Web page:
Faces of Carson: McNamara brings heart and soul to the Sage Cafe


Carson Tahoe Health cook Scott McNamara prepares an order in the kitchen of the Sage Cafe on the first floor of the hospital. He was asked to temporarily remove his mask to show his dimples.
Ronni Hannaman

The heart and soul of any restaurant is the kitchen staff, whether at a favorite local eatery or the fanciest eatery.
Too often, these kitchen wizards remain anonymous as they work diligently behind the scenes to hone their skills and prepare dishes to order that will earn rave reviews. The frontline staff – the servers – set the tone for any good restaurant, but it’s up to the cook or chef to create and prepare meals that keep diners coming back again and again.
Meet Scott McNamara, a cook who knows any kitchen well after starting out as a busboy at a Gardnerville casino in high school before learning the art of washing up from David Walley in Genoa, a task he has carried out for three years before being asked to take training as a cook preparer and then as a cook. He even did his time as a waiter to get a better idea of ​​customer expectations.
His training led him to what he considers to be his finest profession. For the past six years, McNamara has been seen cooking up delicacies for those looking for an affordable, well-prepared and healthy meal at Sage Café.
Unless you are affiliated with the Carson Tahoe Hospital as one of the employees in need of a food fix, or have wandered into the cafe after visiting a patient, you may not have not even to have heard of the Sage Café or seen McNamara show off his sautéing skills, for which he has built a solid reputation according to Erin Hanna-Butros Meyering, marketing and communications director of the medical complex. Note: Her sautéing skills are temporarily suspended pending the hiring of additional cooks.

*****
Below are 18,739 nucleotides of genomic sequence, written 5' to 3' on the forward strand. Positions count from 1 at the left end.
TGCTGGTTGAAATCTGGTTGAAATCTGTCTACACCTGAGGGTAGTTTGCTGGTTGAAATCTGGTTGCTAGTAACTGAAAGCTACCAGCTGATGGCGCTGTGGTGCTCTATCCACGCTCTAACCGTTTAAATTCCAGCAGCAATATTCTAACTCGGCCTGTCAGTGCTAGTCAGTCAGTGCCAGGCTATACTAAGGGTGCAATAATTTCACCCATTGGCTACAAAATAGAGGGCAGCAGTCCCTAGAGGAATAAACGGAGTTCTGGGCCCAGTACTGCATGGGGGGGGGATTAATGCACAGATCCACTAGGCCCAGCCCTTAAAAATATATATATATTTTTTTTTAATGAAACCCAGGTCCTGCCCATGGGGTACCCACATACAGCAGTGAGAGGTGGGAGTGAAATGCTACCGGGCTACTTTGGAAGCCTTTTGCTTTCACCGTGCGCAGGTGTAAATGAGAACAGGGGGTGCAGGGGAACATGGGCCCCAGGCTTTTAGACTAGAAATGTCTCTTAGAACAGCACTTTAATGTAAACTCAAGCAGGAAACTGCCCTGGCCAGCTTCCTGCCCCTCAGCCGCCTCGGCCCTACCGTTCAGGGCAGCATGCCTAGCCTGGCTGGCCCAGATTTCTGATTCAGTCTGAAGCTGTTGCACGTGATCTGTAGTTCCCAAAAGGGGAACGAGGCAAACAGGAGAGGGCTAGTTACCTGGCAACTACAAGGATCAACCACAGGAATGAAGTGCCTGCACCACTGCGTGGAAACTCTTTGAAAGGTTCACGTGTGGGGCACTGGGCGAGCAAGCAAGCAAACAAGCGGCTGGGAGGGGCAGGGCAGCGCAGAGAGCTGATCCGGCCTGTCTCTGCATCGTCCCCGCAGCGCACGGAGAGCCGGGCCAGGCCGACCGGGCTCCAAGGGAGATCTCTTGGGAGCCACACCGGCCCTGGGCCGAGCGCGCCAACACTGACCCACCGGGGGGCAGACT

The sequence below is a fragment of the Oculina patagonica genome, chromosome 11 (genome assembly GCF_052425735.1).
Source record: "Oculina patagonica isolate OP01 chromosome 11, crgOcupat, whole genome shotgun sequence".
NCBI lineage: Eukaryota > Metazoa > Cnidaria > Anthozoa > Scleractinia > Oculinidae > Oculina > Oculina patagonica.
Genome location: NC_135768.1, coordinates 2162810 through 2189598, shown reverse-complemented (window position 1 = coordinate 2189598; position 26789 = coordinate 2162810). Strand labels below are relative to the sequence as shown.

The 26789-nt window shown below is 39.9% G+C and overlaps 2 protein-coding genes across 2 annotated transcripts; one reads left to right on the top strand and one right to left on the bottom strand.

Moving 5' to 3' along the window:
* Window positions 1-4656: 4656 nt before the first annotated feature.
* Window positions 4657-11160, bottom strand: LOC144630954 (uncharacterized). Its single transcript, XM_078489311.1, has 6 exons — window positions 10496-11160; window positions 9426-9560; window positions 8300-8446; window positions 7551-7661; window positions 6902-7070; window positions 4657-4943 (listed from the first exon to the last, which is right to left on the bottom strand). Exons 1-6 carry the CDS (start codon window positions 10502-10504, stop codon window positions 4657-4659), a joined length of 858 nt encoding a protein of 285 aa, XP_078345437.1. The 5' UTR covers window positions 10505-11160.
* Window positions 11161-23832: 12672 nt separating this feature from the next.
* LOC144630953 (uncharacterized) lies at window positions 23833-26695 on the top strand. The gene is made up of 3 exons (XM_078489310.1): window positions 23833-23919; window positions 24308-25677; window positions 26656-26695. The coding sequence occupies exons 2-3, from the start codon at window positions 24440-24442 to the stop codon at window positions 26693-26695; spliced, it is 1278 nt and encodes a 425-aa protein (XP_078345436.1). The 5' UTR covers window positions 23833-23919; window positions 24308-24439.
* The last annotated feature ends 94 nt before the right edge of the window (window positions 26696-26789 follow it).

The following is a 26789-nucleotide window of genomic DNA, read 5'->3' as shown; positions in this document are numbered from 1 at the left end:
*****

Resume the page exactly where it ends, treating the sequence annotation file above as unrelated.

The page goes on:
Although I have not met him before this interview, he comes highly recommended as the person who personifies the caring staff employed at the medical center that makes us all CarsonProud. His champion is CTH President and CEO Alan Garrett, who should know hospital rates since he’s been associated with hospital management for over 30 years and has no doubt eaten his fair share of food. hospital.
While it’s hard to see his dimpled smile behind his obligatory mask, you can get a sense of McNamara’s personality as he happily cooks a meal while kibbitzing and joking with a guest. At the height of COVID, he says, “I was so proud of our kitchen staff who kept up the morale of our dedicated employees through our food offerings.” During the shutdown it missed the general public and regulars who are always welcome to enjoy the cafe between 7am and 7pm daily.
He especially enjoys cooking for new dads who seem dazed, hungry, tired and overjoyed from a long night of waiting for the birth of their baby.
“Although I don’t have any kids of my own yet, I love watching new dads who don’t know what to order, so I make them our famous Breakfast Burrito.”
McNamara laments, “Hospital food gets a bad rap, but at the cafe we ​​create fun dishes like our popular Turkey Melt, and I would compare our food to any restaurant in quality and taste.
In six years he has never got tired of eating or cooking and loves his job saying, “Ours is not just another kitchen and this job is not just another kitchen job. I so appreciate the team and the perks of working at the cafe where we all step in to ensure our diners keep coming back.
McNamara is a local boy born in Lake Tahoe, raised in Gardnerville, working in Carson City and since 2019 a first-time homebuyer in Dayton that he shares with his wife and dogs. In his spare time, he enjoys baking his own version of Mrs. Field’s Hershey Marble Cookies.
As celebrity chef and restaurateur Thomas Keller once said, “A recipe has no soul. As a cook, you must bring a soul to the recipe.
Scott McNamara brings soul to everything he does, and we’re proud to present another great Carson face.

Previous Closing of the High Boat Cafe in North Vancouver after 23 years
Next Apostle of Italian gastronomy Tony May dies at 84